Debarking from my 14-hour "sleeper-class" train bogie [car] just shy of 4 a.m., I thought I might walk to one or another of the couple of nearby hotels whose names I had jotted in my pocket notebook -- the little blue volume a gift of my English student in Beijing, "Lisa" Xiao Ying -- a bright young English-major whose English was more fluent when typing then when conversing; she would prefer sending me detailed text messages rather than answer a mobile phone call and face the problem of figuring out my audible words. We wandered some parts of Beijing for a couple of days, the conversation growing a bit surreal on my part when, sharing a late-night repast at a well-lighted diner not far from lake Hou Hai, I related to her the conversations between the eggplant and the dofu (the eggplant, I think, was the philosophical optimist, the dofu the pessimist -- warning of impending eating). Finally the chopsticks chimed in with additional thoughts. This comprised my most concentrated English lesson. But Xiao Ying also helped me understand the remarks (mostly in Chinese, though with some in English) of the Tibetan beauty, De Qing Wang Mu, to whose "Made in Paradise" botique, adjaent Hou Hai, chance or destiny (depending on whether your view is more eggplant or dofu) had delivered our wandering steps. Before reaching this happy merchantile niche, we first heard the notes of gu zheng played by a musician whose hand-scrawled (Chinese) placard announced his wish or need to sell the instrument. I played a few notes, having first noted I didn't plan to buy the fine instrument. But all this is a half-formed digression into recent Chinese memory . . . jumping off from the blue notebook in which, still, my important daily notes are being entered, including two (so far) lessons from my Vadodara vichitra vina teacher. In whose neighborhood (Ellora Park) I'm internet-cafe-ensconsed at the moment, with 45 minutes to spare before today's (my 3rd) lesson in the astonishing, challenging, endangered-species of an instrument.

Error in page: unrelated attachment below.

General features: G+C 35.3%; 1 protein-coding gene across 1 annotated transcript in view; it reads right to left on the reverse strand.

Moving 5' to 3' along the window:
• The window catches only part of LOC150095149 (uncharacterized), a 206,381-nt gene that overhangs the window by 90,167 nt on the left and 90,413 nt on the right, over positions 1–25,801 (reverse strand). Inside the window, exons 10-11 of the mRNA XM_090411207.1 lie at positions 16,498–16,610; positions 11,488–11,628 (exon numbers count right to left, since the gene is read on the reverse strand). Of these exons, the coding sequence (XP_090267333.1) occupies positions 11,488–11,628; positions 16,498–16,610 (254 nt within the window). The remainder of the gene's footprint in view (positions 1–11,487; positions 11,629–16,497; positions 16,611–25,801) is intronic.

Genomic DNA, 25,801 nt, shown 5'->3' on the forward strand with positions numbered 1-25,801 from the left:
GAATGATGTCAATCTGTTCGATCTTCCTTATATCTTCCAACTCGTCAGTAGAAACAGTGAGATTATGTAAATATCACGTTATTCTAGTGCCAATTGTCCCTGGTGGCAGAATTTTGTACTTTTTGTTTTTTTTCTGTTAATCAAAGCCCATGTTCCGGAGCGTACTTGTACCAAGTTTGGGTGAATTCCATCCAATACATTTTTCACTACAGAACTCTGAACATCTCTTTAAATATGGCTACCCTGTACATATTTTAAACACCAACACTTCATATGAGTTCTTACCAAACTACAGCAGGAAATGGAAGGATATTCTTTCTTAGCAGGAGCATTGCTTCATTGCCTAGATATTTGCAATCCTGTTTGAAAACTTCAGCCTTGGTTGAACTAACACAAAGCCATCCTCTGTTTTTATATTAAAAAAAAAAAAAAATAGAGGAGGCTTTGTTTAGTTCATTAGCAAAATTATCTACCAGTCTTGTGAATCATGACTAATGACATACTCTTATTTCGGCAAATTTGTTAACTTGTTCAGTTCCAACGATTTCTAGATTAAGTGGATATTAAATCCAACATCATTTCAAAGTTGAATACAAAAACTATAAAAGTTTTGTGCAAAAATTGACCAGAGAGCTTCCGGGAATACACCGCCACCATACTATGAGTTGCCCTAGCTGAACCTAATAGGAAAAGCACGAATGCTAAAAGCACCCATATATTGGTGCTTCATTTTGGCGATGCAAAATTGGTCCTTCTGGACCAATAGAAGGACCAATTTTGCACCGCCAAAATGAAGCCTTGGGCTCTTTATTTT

"Would you like idlies? We are going . . ." remarks the proprietor of this electric-fan-cooled mini-shop with its 5 terminals (presumably on offer at the local-standard rate of Rs. 15 per hour). No, no idlies required here . . . but I assure the chap I'll watch his shop while he steps out. He's soon back, tuning the radio to filmi music, jury-rigging a USB port for another customer. Such is life in Vadodara.
The shop is on a side street, some 4 meters wide and 8 meters deep, painted bright orange -- usually Hanuman's color; normally, if you see this color by a street mandir, you can expect to see the monkey-god's image therein. Yesterday, I sat in meditation before one such image, up another side road, across the main road from here, -- that image (in enjoyably gaudy colors of orange, green, and a kind of chartreuse) showing the hero lifting the fabled mountain . . . a hagiographic exploint I recalled in one sher of a ghazal, added to the still-growing, prolix poem on my blog:
for the healing herb you in time's nick carried the mountainSuch, too, is life in Vadodara.
love reveals such tactical force in winning & losing
[incomplete & in-prog notes]